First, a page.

In the present study, we found that 29-kDa FN-f-induced catabolic responses were regulated via the myeloid differentiation factor 88 (MyD88)-dependent TLR-2 signaling pathway in human articular chondrocytes. Our results provide new insight into the regulatory mechanism for FN-f-triggered catabolic responses via TLR-2 and suggest that targeting TLR-2 may have positive therapeutic effects in FN-f-aggravated OA cartilage damage.
Materials and antibodies
Human plasma FN and 120-kDa FN-f were purchased from EMD Millipore (Temecula, CA, USA). The N-terminal 45-kDa FN-f and 29-kDa FN-f were purchased from Sigma-Aldrich (St. Louis, MO, USA). Endotoxin contained in all reagents, including FN, FN-fs, and SF, was quantified using a Pierce LAL Chromogenic Endotoxin Quantitation Kit (Thermo Scientific, Rockford, IL, USA), and we confirmed that the reagents were endotoxin-free. Antibodies to MMP-1, MMP-3, and β-actin were obtained from R&D Systems (Minneapolis, MN, USA). Antibodies to phosphorylated c-Jun N-terminal kinase (p-JNK), phosphorylated p38 (p-p38), phosphorylated nuclear factor of kappa light polypeptide gene enhancer in B-cells inhibitor, alpha (p-IκBα), and phosphorylated extracellular signal-regulated kinase (p-ERK) were purchased from Cell Signaling Technology (Danvers, MA, USA). Horseradish peroxidase-conjugated secondary antibodies were obtained from Santa Cruz Biotechnology (Santa Cruz, CA, USA).
Cartilage samples were obtained at the time of total knee replacement surgery from OA patients [n = 20, mean ± standard deviation (SD) age 71.5 ± 7.3 years] who were diagnosed according to the American College of Rheumatology criteria [15, 16]. Normal cartilage samples were obtained from patients with femoral neck fractures with no known history of OA or RA (n = 15, mean ± SD age 69.8 ± 11.2 years). The collection and use of human tissue samples were reviewed and approved by the institutional review board of Hallym University Sacred Heart Hospital (Anyang, Korea; approval number 2013-I022). All patients provided written informed consent.
We isolated primary human chondrocytes from articular cartilage that was dissected and subjected to sequential digestion using protease from Streptomyces griseus (Sigma-Aldrich), collagenase from Clostridium histolyticum (Sigma-Aldrich), and hyaluronidase from bovine testes (Sigma-Aldrich) in Dulbecco’s modified Eagle’s medium (DMEM; Life Technologies, Frederick, MD, USA). Chondrocytes were maintained in DMEM containing 10 % fetal bovine serum and 1 % penicillin-streptomycin. The cells were incubated at 37 °C in a humidified atmosphere of 5 % CO2, and the medium was changed every 2–3 days. First-passage cultured human chondrocytes were used for all experiments within 3–6 days after seeding.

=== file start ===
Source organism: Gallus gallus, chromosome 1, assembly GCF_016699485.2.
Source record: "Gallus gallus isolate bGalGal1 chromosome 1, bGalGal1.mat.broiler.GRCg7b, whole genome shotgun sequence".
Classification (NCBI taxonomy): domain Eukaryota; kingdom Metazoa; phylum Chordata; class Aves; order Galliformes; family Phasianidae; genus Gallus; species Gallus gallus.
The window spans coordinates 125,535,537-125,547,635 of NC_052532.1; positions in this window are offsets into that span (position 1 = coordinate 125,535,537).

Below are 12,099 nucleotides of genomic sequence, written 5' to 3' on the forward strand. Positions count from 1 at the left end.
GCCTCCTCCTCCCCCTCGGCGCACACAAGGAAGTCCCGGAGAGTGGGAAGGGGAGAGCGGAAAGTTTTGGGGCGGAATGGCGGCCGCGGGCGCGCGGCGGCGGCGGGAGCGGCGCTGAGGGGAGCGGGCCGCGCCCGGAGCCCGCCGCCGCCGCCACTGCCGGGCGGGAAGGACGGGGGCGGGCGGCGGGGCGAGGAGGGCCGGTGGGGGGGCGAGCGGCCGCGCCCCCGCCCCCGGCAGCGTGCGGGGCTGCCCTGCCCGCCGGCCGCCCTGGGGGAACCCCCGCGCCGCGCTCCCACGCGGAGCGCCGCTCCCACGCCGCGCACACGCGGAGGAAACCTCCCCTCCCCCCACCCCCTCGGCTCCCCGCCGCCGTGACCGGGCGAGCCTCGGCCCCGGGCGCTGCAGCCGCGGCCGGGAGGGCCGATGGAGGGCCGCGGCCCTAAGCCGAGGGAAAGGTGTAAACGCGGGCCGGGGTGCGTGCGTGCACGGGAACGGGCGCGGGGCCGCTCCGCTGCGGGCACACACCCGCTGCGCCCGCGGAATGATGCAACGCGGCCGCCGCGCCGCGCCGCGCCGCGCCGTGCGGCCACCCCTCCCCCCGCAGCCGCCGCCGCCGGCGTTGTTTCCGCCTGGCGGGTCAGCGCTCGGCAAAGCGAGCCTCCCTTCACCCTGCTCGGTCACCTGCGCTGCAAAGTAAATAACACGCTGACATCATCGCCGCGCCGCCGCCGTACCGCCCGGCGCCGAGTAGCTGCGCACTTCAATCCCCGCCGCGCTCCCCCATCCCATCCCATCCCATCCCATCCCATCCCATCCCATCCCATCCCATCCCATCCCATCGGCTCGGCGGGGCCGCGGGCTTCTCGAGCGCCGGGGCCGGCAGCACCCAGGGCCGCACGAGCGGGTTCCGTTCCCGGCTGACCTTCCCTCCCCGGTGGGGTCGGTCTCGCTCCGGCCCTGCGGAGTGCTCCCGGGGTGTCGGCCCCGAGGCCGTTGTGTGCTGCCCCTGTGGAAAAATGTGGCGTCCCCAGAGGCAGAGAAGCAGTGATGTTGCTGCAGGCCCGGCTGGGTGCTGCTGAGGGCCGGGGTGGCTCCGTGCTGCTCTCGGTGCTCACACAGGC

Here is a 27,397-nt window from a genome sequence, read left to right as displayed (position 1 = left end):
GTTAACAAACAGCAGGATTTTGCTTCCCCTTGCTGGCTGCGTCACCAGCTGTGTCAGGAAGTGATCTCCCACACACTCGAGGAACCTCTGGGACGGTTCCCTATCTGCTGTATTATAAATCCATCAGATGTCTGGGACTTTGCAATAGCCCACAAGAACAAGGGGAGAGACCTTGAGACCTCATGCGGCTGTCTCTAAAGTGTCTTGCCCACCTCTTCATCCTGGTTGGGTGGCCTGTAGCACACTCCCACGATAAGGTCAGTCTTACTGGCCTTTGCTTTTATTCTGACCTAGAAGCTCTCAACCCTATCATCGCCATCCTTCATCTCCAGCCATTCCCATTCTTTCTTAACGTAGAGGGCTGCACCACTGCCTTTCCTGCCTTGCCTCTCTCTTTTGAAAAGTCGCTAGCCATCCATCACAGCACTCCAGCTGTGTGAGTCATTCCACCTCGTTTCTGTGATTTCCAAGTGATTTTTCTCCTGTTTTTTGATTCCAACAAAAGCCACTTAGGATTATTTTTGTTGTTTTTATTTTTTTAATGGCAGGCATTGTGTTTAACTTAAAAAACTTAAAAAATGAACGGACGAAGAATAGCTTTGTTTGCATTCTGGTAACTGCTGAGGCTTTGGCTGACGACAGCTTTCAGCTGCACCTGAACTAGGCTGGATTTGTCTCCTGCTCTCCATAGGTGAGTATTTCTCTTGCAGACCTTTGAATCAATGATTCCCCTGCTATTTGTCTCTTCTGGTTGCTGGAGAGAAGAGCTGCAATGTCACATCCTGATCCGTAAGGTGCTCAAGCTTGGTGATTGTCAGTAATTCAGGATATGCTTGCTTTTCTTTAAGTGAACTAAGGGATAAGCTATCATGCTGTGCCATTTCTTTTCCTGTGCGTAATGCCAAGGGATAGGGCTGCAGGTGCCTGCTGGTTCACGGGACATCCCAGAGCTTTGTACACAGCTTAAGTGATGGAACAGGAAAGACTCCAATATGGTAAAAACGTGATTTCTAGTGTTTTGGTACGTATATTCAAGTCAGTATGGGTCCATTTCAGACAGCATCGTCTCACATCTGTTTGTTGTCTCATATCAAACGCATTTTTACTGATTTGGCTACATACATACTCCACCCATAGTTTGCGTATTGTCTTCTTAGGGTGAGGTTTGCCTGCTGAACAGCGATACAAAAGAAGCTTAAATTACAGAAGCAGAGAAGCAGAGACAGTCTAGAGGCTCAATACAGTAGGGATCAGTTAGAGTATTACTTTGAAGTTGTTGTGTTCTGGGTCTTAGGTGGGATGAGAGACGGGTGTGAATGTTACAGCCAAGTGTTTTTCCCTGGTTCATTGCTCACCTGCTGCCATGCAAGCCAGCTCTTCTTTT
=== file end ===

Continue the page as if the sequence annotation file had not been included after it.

Transfection of small interfering RNAs and plasmids
TLR-2, MyD88, and control small interfering RNA (siRNA) were purchased from Bioneer (Daejeon, Korea). A mammalian expression plasmid containing human TLR-2 and empty vector were obtained from Addgene (Cambridge, MA, USA). The effects of siRNA and the expression plasmid were monitored using quantitative real-time reverse transcription polymerase chain reactions (qRT-PCRs). Human chondrocytes were transfected with 50 nM siRNA or 0.5 μg of expression plasmid using the calcium phosphate precipitation method . Forty-eight hours after transfection, the cells were stimulated with 29-kDa FN-f for the indicated time periods and used for the following experiments. Transfection of small interfering Toll-like receptor 2 (siTLR-2) did not lead to higher cell death than control siRNA transfection as assessed by 3-(4,5-dimethylthiazol-2-yl)-2,5-diphenyltetrazolium bromide assay.
Total RNA was extracted using a standard protocol with TRIzol reagent (Invitrogen/Thermo Fisher Scientific, Carlsbad, CA, USA). In some studies, cartilage tissue from the knees of normal and OA donors was crushed to a fine powder in liquid nitrogen, and total RNA was prepared as described above. The first-strand cDNA was synthesized from 2 μg of total RNA, using Moloney murine leukemia virus reverse transcriptase (Promega, Madison, WI, USA). The PCRs were performed using the LightCycler FastStart DNA Master SYBR Green I kit (Roche Diagnostics, Mannheim, Germany) and a LightCycler 2.0 Instrument (Roche Diagnostics, Indianapolis, IN, USA). Glyceraldehyde 3-phosphate dehydrogenase (GAPDH) was used as a reference gene. Primer sequences were as follows: TLR-1 forward 5′-AGT TGT CAG CGA TGT GTT CG-3′, reverse 5′-AAA ATC CAA ATG CAG GAA CG-3′; TLR-2 forward 5′-CCT CCA ATC AGG CTT CTC TG-3′, reverse 5′-TGG AGG TTC ACA CAC CTC TG-3′; TLR-3 forward 5′-AGC CTT CAA CGA CTG ATG CT-3′, reverse 5′-TTT CCA GAG CCG TGC TAA GT-3′; TLR-4 forward 5′-TGA GCA GTC GTG CTG GTA TC-3′, reverse 5′-CAG GGC TTT TCT GAG TCG TC-3′; TLR-5 forward 5′-GGA ACC AGC TCC TAG CTC CT-3′, reverse 5′-AAG AGG GAA ACC CCA GAG AA-3′; MyD88 forward 5′-GCA CAT GGG CAC ATA CAG AC-3′, reverse 5′-GAC ATG GTT AGG CTC CCT CA-3′; MMP-1 forward 5′-AGT GAC TGG GAA ACC AGA TGC TGA-3′, reverse 5′-GCT CTT GGC AAA TCT GGC GTG TAA-3′; MMP-3 forward 5′-GCG TGG ATG CCG CAT ATG AAG TTA-3′, reverse 5′-AAA CCT AGG GTG TGG ATG CCT CTT-3′; MMP-13 forward 5′-AAG GAC CCT GGA GCA CTC ATG TTT-3′, reverse 5′-TGG CAT CAA GGG ATA AGG AAG GGT-3′; GAPDH forward 5′-TGA TGA CAT CAA GAA GGT GGT GAA G-3′, reverse 5′-TCC TTG GAG GCC ATG TGG GCC AT-3′.